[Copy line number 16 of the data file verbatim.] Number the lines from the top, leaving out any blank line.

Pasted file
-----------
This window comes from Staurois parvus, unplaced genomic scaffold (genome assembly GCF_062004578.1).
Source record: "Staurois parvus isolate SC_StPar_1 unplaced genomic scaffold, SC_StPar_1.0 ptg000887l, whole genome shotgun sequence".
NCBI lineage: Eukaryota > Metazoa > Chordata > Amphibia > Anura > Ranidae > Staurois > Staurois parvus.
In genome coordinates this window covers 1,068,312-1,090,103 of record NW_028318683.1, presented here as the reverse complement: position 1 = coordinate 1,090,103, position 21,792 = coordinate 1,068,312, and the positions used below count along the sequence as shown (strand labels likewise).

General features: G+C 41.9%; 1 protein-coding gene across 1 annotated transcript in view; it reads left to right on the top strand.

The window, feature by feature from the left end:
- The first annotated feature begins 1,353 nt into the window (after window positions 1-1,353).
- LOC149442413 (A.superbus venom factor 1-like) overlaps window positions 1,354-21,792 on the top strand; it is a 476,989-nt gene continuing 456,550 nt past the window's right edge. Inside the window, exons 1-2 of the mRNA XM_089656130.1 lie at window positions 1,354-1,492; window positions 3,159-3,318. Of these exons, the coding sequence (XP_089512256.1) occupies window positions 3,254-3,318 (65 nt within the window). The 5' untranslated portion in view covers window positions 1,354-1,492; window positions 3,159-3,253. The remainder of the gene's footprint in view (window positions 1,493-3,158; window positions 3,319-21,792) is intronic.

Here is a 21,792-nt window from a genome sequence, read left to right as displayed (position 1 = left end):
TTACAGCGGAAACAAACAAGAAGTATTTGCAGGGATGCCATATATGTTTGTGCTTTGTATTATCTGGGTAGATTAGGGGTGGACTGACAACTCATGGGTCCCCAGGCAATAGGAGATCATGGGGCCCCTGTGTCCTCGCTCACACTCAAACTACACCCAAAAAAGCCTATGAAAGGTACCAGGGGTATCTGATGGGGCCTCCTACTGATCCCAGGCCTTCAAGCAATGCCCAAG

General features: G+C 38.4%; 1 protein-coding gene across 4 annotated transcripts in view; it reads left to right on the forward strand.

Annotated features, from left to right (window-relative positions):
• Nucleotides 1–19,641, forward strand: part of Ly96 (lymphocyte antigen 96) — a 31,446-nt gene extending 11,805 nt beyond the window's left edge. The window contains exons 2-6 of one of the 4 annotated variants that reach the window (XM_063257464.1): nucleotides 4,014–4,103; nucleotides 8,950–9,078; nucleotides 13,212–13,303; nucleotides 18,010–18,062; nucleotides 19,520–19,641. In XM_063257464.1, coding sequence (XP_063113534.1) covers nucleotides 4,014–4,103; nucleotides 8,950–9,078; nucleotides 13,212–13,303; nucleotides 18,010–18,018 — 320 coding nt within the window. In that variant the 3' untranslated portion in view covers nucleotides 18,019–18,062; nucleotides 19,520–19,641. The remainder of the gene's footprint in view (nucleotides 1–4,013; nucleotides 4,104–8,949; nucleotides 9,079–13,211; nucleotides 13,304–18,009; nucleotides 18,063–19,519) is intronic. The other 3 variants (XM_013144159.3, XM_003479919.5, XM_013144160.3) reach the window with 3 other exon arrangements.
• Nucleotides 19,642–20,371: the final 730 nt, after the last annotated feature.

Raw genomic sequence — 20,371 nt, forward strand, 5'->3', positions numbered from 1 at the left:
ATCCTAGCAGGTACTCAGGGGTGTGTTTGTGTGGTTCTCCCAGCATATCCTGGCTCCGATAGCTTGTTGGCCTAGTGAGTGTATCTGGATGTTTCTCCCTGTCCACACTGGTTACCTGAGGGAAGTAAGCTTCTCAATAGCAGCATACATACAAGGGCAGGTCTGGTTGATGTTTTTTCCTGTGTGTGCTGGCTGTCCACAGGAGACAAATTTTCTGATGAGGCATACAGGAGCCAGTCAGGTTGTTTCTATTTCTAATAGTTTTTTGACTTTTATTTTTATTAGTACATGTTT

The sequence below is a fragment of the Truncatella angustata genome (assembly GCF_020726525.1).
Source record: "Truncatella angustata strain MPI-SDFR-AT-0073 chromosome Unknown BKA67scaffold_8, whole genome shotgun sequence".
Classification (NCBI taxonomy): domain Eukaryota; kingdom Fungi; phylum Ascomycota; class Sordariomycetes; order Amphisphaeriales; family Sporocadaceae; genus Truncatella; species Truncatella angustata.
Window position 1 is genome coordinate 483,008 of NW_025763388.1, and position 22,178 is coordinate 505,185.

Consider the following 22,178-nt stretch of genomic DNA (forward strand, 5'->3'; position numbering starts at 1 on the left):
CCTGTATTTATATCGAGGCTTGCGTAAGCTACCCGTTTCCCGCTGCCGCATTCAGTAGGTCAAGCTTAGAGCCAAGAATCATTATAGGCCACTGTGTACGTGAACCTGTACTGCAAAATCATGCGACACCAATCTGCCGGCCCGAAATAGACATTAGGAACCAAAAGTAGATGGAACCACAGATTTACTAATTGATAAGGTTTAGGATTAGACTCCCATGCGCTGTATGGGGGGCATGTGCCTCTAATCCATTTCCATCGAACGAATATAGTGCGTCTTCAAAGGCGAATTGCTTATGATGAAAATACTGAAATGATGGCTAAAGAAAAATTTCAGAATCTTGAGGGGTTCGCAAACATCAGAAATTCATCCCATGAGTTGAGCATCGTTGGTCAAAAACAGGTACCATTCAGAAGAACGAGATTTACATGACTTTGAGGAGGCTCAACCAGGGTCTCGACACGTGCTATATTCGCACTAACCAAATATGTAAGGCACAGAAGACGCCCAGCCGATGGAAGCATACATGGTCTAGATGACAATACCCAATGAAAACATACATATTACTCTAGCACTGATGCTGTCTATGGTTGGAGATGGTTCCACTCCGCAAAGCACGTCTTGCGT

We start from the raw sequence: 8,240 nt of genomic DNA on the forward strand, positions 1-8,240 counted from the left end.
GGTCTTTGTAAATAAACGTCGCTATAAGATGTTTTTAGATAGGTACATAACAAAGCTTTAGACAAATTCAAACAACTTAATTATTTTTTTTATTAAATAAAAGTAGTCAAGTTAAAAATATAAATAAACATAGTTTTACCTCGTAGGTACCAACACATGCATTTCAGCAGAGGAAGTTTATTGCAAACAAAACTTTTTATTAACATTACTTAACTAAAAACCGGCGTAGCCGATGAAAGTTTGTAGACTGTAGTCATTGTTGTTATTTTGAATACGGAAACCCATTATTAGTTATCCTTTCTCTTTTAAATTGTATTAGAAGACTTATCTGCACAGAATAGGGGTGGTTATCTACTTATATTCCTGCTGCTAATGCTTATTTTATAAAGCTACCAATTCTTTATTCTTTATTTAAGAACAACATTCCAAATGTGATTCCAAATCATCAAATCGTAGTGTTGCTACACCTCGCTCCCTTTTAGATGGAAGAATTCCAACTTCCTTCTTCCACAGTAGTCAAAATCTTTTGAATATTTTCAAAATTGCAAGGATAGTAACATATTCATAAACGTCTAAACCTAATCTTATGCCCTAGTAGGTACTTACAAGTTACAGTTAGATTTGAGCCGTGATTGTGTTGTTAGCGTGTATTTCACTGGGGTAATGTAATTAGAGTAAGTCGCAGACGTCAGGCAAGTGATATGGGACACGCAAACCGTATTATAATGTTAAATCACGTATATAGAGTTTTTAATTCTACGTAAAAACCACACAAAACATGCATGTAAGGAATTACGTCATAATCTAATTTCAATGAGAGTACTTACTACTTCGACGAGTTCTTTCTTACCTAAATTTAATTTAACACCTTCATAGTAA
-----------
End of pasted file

ATCCTAGCAGGTACTCAGGGGTGTGTTTGTGTGGTTCTCCCAGCATATCCTGGCTCCGATAGCTTGTTGGCCTAGTGAGTGTATCTGGATGTTTCTCCCTGTCCACACTGGTTACCTGAGGGAAGTAAGCTTCTCAATAGCAGCATACATACAAGGGCAGGTCTGGTTGATGTTTTTTCCTGTGTGTGCTGGCTGTCCACAGGAGACAAATTTTCTGATGAGGCATACAGGAGCCAGTCAGGTTGTTTCTATTTCTAATAGTTTTTTGACTTTTATTTTTATTAGTACATGTTT